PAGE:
Corpus callosum is composed of over 200 million myelinated axons and considered the largest commissural white matter band of fibers connecting both hemispheres thus playing a critical role in generalization of epilepsy. The septum pellucidum (SP) is a two layered structure in a strictly midline position, located ventral to the body of corpus callosum separating between the two lateral ventricles extending from the rostrum anteriorly to the splenium posteriorly.[ 5 , 15 ]

The surgical technique of corpus callosotomy has been well described in the literature as a palliative epilepsy surgery in patients with DRE,[ 2 , 12 ] entry to the lateral ventricles is a common occurrence through the bluish thinned delicate layer of ventricular ependyma carrying a potential risk of developing aseptic ventriculitis or inadvertent trickling of blood inside ventricles necessitating urgent post-operative ventriculostomy or later development of hydrocephalus. In addition to this, subgaleal CSF collection with potential CSF leakage and poor wound healing could be a consequence of the ventricular ependyma violation.[ 6 , 14 ] To avoid complications of unintended entry to the lateral ventricles during corpus callosotomy, some surgeons would suggest a prophylactic external ventricular drainage before callosotomy which also carries hazardous risk of infection and increased hospital stay.[ 12 , 22 ]

In our early experience of the corpus callosotomy procedure, we performed the conventional technique adopted for callosotomy.[ 12 , 22 ] We noticed intraoperative unintended lateral ventricular breech in some of our patients. Facing the complications of entering the lateral ventricles with the conventional technique moved us to the extraventricular technique.[ 7 ] We present our experience with some surgical nuances to minimize surgery-related complications using extraventricular versus conventional corpus callosotomy technique.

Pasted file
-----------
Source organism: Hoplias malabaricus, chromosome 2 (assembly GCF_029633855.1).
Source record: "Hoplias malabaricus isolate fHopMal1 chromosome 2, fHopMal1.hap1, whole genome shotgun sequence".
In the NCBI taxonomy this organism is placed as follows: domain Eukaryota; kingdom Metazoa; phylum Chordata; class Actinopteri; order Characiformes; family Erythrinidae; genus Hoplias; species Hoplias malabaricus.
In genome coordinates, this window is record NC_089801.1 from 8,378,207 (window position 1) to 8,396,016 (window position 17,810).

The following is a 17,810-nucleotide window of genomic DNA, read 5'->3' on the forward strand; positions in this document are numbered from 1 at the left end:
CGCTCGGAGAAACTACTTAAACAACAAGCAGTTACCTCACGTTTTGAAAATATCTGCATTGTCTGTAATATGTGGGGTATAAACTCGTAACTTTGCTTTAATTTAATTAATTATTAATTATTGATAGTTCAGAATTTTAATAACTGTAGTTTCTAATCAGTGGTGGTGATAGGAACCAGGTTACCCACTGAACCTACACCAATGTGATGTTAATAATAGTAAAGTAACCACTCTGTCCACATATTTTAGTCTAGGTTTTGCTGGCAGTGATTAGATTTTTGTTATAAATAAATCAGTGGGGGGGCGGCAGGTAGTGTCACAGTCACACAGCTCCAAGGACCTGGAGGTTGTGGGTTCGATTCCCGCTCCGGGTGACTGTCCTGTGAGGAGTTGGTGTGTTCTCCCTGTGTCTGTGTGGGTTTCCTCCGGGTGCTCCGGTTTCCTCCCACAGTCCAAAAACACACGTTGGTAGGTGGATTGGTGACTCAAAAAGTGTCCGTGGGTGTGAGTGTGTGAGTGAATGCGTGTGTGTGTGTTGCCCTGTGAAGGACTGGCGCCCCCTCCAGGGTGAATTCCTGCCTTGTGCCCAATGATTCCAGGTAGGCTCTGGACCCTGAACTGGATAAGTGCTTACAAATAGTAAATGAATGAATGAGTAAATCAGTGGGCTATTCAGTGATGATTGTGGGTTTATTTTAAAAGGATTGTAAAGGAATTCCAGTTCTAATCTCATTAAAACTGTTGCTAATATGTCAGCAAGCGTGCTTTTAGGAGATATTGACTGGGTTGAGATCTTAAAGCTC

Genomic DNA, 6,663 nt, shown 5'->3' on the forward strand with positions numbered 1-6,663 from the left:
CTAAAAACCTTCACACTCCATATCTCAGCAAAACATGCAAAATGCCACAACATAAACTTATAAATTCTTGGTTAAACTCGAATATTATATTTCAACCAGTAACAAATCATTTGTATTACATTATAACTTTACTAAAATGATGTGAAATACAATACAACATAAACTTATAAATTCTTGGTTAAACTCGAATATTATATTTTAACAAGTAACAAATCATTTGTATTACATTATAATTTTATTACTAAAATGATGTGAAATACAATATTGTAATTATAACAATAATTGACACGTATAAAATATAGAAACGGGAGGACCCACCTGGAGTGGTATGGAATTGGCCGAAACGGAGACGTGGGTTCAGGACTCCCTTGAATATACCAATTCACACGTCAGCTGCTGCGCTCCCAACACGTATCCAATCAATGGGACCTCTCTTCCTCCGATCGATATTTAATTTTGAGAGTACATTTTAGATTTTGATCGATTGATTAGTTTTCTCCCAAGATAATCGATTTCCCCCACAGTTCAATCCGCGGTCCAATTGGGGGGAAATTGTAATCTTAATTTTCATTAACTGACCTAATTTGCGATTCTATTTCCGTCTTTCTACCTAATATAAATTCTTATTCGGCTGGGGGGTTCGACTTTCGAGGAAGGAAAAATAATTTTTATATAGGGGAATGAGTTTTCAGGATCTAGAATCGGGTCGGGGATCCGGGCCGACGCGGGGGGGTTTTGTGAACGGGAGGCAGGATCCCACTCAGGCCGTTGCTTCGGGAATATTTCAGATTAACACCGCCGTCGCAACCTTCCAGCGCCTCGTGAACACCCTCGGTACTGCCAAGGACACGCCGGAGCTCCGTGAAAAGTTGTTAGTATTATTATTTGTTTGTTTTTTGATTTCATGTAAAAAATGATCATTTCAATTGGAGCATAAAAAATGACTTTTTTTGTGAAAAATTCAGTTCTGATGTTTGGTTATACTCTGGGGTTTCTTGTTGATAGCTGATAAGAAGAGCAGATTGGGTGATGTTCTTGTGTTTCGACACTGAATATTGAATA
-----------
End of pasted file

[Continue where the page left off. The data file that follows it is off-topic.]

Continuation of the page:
MATERIALS AND METHODS

This was a retrospective analysis of all patients with drug resistant generalized epilepsy who underwent callosotomy in the period from 2016 to 2020 at our institute. We divided the patients into two groups according to the surgical technique used for callosotomy. First group of patients included those done through the conventional technique.[ 12 , 22 ] Second group of patients included those done with the extraventricular technique.[ 7 ]

The choice of the extent of callosotomy was totally dependent on preoperative clinical and radiological evaluation performed by the integrated efforts of a multidisciplinary epilepsy team to determine the eligibility and fitness of the patient for corpus callosotomy.

Preoperative MRI brain was thoroughly studied especially the sagittal MRI view to determine

The shape of corpus callosum which in our study population was as either: (a) straighten, (b) lazy c-shaped, or (c) exaggerated c-shaped that helps in defining the relative depth between the body of corpus callosum and genu or the splenium of corpus callosum, thus anticipating the degree of sloping while performing callosotomy [ Figure 1 ]

The thickness of the genu, the body and splenium of corpus callosum, with focus on course and relations of the pericallosal arteries along the corpus callosum and the possible position of cortical bridging veins entering the superior sagittal sinus (SSS), to avoid injury of underlying vascular elements

Relation of the coronal suture to the body of the corpus callosum to design the craniotomy flap, we usually perform a craniotomy flap 3 cm anterior to the coronal suture to perform anterior corpus callosotomy (ACC) and a 5 cm craniotomy flap centered on coronal suture is sufficient for complete corpus callosotomy (CCC), while we use a craniotomy flap 4 cm with 3 cm posterior to coronal suture for posterior corpus callosotomy.